7 Hockey Players with Criminal Pasts

Professional hockey players can be bruising and punishing on the ice. When they’re caught, the worst thing that can happen is some time spent in the penalty box, a fine, or some unpaid time off. When these brawny rule breakers step off the ice and break the law, their boundary-pushing actions have a lot more consequences. While NHL players are better known for their partying ways than committing serious crimes, a number have spent some quality time behind bars and were hit with eye-watering fines.

Here are seven instances where professional hockey players took their enforcing ways a little too far and ended up with a criminal record.

#1. Mike Danton

A native of Brampton, Ontario, Canada, Mike Danton started playing junior hockey in 1996 with the Quinte Hawks of the Metro Junior A Hockey League. He spent a number of successful years playing for teams like the Sarnia Sting and St. Michael’s Majors. Danton was the assistant captain of the 2000 Barrie Colts team, which went on to win the Ontario Hockey League Championship. That same year, Danton was drafted by the New Jersey Devils in the 2000 NHL draft.

Mike Danton Appears In Federal Court

Mike Danton, Clinton County Booking Photograph; Photo: Bill Greenblatt/Getty Images)

Between 2000 and 2003, Danton played 19 games with the New Jersey Devils where he racked up two goals and spent 35 minutes in the penalty box. He was actually suspended by the Devils twice for disciplinary reasons, sitting out the entire 2001-02 season. While playing for the Devils, he became estranged from his family and changed his last name from Jefferson to Danton.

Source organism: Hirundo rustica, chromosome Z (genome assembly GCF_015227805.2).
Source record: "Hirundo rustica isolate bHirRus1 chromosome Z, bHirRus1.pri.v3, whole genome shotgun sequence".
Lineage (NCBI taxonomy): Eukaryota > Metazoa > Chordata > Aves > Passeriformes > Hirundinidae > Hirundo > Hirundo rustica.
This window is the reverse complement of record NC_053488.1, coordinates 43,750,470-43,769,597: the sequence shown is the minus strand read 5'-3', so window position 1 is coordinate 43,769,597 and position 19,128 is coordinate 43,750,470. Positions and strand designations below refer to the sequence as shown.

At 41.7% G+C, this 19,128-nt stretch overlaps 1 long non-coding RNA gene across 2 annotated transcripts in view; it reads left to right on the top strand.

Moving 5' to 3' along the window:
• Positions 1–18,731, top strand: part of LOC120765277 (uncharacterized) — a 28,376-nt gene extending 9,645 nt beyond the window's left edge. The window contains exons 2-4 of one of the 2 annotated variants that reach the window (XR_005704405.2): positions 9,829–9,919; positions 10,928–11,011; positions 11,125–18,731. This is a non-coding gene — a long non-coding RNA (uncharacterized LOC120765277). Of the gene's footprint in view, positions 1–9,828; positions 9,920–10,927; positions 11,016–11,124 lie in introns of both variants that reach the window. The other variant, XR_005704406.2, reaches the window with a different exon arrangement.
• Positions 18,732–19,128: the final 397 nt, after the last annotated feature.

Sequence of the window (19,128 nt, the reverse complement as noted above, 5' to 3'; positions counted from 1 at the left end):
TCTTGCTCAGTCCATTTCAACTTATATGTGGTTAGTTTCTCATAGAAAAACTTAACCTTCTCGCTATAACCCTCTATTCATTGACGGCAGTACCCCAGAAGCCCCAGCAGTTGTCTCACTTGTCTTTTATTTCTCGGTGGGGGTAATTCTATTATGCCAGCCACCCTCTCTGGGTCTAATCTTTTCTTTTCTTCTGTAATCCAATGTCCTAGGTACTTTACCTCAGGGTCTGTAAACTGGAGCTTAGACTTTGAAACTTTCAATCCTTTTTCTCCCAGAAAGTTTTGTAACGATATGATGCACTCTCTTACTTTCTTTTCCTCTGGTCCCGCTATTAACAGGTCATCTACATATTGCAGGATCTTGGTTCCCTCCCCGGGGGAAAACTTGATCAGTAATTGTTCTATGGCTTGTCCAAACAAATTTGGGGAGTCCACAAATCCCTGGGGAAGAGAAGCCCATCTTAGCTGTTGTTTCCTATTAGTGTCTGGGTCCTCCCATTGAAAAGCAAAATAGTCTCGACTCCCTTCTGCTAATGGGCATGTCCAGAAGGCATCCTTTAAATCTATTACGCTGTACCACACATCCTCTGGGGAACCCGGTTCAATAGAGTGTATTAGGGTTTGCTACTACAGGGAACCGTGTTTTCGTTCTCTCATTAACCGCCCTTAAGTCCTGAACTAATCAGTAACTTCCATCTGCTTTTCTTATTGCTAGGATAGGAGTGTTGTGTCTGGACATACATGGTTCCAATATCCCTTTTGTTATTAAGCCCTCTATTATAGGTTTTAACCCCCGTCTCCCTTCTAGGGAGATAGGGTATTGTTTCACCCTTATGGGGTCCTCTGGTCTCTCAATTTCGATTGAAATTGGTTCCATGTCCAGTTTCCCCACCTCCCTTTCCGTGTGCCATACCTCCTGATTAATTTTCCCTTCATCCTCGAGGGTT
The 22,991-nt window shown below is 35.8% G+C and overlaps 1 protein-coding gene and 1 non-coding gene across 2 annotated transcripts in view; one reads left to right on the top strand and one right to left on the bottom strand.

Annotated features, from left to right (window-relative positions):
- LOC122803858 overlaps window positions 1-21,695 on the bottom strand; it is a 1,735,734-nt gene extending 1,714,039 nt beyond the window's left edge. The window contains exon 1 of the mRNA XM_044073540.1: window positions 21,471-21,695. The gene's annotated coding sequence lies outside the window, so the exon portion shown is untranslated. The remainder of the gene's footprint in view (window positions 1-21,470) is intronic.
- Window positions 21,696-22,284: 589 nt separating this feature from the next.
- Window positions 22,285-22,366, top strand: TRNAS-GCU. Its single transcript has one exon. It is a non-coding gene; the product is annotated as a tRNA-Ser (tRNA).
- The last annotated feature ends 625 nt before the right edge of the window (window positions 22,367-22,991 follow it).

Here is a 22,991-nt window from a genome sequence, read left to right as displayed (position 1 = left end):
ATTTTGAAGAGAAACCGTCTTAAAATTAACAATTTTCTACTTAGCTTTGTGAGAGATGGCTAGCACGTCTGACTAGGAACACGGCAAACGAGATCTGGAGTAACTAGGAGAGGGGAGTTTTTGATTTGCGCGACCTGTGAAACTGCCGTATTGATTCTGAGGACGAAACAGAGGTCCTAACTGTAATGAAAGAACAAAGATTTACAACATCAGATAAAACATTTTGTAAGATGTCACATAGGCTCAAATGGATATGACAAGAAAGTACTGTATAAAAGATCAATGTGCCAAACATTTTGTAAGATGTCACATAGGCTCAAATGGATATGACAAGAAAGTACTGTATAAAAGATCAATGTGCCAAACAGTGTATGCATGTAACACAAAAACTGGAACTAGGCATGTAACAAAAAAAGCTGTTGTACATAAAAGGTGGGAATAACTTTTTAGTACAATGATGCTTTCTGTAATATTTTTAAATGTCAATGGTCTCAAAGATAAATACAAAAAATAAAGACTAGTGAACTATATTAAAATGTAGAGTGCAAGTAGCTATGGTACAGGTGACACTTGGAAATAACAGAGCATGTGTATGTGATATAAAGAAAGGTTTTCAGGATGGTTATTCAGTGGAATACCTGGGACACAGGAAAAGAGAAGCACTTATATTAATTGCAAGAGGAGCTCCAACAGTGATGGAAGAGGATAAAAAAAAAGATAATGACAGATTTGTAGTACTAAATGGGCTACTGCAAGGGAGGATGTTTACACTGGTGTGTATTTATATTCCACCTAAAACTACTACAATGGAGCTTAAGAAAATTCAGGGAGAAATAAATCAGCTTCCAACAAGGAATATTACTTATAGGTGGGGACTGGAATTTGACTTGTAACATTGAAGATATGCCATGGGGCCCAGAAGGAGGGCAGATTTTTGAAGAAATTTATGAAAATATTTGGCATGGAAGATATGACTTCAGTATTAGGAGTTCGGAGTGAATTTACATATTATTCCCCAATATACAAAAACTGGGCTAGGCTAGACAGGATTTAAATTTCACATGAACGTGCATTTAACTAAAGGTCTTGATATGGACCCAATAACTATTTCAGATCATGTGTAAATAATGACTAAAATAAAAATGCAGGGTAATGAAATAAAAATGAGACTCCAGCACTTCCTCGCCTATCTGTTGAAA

Around this time, Danton was at odds with Lou Lamoriello, the Devils’ general manager, which led to him being traded to the St. Louis Blues. It was in St. Louis that Danton played his first full year in the NHL; he played 68 games, had seven goals and five assists, and racked up 141 penalty minutes.

 Mike Danton

Mike Danton; Photo: Dave Sandford/Getty Images

Despite a successful career in the NHL and bright future, this also ended up being his last year in the NHL. On April 16, 2004, two days after the St. Louis Blues were eliminated from the first round of the Stanley Cup Playoffs, Danton, who was then just 23, was charged with conspiracy to commit murder.

You only need one word to describe Danton’s case: bizarre.

During his time in St. Louis, Danton was accused of trying on three occasions to hire hitmen to murder his agent, David Frost. Danton never denied trying to hire a hitman, but he said the intended target was his father, not Frost.

The first hitman he tried to hire was a bouncer at a strip club. The second hitman ended up being a police dispatcher, who in turn tipped off the FBI. Danton apparently didn’t say exactly who the target was, but he mentioned when the intended target would be at his home.

It didn’t matter. On April 16, 2004, Danton was arrested. Authorities alleged that he and Frost had a dispute over Danton’s purported alcohol use and promiscuity. Others speculated at the time that Danton wanted to silence a friend who threatened to expose him as a homosexual. Frost, meanwhile, said Danton was suffering from depression and other mental health issues.

Mike Danton's Family